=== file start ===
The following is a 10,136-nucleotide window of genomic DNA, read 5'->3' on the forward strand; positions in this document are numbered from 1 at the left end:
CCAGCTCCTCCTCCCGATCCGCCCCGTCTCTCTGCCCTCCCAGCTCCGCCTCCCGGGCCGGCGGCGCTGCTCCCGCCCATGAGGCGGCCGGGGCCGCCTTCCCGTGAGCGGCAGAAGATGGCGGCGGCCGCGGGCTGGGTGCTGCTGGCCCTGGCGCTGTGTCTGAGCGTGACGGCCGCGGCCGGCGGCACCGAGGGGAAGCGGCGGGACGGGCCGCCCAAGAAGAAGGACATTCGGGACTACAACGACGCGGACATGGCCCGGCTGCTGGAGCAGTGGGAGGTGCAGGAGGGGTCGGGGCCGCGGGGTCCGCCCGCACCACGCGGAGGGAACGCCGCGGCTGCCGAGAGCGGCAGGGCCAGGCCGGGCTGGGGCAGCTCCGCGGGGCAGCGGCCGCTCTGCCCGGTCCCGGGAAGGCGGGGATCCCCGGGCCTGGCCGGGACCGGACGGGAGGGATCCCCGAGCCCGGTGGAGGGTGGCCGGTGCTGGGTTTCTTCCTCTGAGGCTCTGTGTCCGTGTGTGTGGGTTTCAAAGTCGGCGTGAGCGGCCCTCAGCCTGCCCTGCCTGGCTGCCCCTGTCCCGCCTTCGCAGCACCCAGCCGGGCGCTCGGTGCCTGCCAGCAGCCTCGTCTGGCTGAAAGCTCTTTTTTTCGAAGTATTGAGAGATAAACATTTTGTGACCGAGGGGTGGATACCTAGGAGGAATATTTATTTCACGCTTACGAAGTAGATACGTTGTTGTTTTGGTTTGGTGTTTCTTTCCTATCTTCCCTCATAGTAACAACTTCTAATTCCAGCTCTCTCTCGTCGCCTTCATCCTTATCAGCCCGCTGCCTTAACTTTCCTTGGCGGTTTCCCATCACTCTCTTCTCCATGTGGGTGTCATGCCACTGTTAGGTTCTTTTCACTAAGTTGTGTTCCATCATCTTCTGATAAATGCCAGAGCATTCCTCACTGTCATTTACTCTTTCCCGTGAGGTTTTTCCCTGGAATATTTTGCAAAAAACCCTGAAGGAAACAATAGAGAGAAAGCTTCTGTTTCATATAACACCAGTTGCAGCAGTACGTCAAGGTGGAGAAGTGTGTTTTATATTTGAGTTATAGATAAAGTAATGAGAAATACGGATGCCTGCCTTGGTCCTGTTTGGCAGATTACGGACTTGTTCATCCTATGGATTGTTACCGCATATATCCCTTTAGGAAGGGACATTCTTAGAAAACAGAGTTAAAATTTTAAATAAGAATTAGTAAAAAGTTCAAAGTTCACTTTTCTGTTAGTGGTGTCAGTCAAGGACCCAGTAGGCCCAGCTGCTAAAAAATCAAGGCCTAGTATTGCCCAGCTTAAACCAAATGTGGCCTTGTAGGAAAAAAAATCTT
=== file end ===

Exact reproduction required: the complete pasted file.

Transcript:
The following is a 10,136-nucleotide window of genomic DNA, read 5'->3' on the forward strand; positions in this document are numbered from 1 at the left end:
CCAGCTCCTCCTCCCGATCCGCCCCGTCTCTCTGCCCTCCCAGCTCCGCCTCCCGGGCCGGCGGCGCTGCTCCCGCCCATGAGGCGGCCGGGGCCGCCTTCCCGTGAGCGGCAGAAGATGGCGGCGGCCGCGGGCTGGGTGCTGCTGGCCCTGGCGCTGTGTCTGAGCGTGACGGCCGCGGCCGGCGGCACCGAGGGGAAGCGGCGGGACGGGCCGCCCAAGAAGAAGGACATTCGGGACTACAACGACGCGGACATGGCCCGGCTGCTGGAGCAGTGGGAGGTGCAGGAGGGGTCGGGGCCGCGGGGTCCGCCCGCACCACGCGGAGGGAACGCCGCGGCTGCCGAGAGCGGCAGGGCCAGGCCGGGCTGGGGCAGCTCCGCGGGGCAGCGGCCGCTCTGCCCGGTCCCGGGAAGGCGGGGATCCCCGGGCCTGGCCGGGACCGGACGGGAGGGATCCCCGAGCCCGGTGGAGGGTGGCCGGTGCTGGGTTTCTTCCTCTGAGGCTCTGTGTCCGTGTGTGTGGGTTTCAAAGTCGGCGTGAGCGGCCCTCAGCCTGCCCTGCCTGGCTGCCCCTGTCCCGCCTTCGCAGCACCCAGCCGGGCGCTCGGTGCCTGCCAGCAGCCTCGTCTGGCTGAAAGCTCTTTTTTTCGAAGTATTGAGAGATAAACATTTTGTGACCGAGGGGTGGATACCTAGGAGGAATATTTATTTCACGCTTACGAAGTAGATACGTTGTTGTTTTGGTTTGGTGTTTCTTTCCTATCTTCCCTCATAGTAACAACTTCTAATTCCAGCTCTCTCTCGTCGCCTTCATCCTTATCAGCCCGCTGCCTTAACTTTCCTTGGCGGTTTCCCATCACTCTCTTCTCCATGTGGGTGTCATGCCACTGTTAGGTTCTTTTCACTAAGTTGTGTTCCATCATCTTCTGATAAATGCCAGAGCATTCCTCACTGTCATTTACTCTTTCCCGTGAGGTTTTTCCCTGGAATATTTTGCAAAAAACCCTGAAGGAAACAATAGAGAGAAAGCTTCTGTTTCATATAACACCAGTTGCAGCAGTACGTCAAGGTGGAGAAGTGTGTTTTATATTTGAGTTATAGATAAAGTAATGAGAAATACGGATGCCTGCCTTGGTCCTGTTTGGCAGATTACGGACTTGTTCATCCTATGGATTGTTACCGCATATATCCCTTTAGGAAGGGACATTCTTAGAAAACAGAGTTAAAATTTTAAATAAGAATTAGTAAAAAGTTCAAAGTTCACTTTTCTGTTAGTGGTGTCAGTCAAGGACCCAGTAGGCCCAGCTGCTAAAAAATCAAGGCCTAGTATTGCCCAGCTTAAACCAAATGTGGCCTTGTAGGAAAAAAAATCTT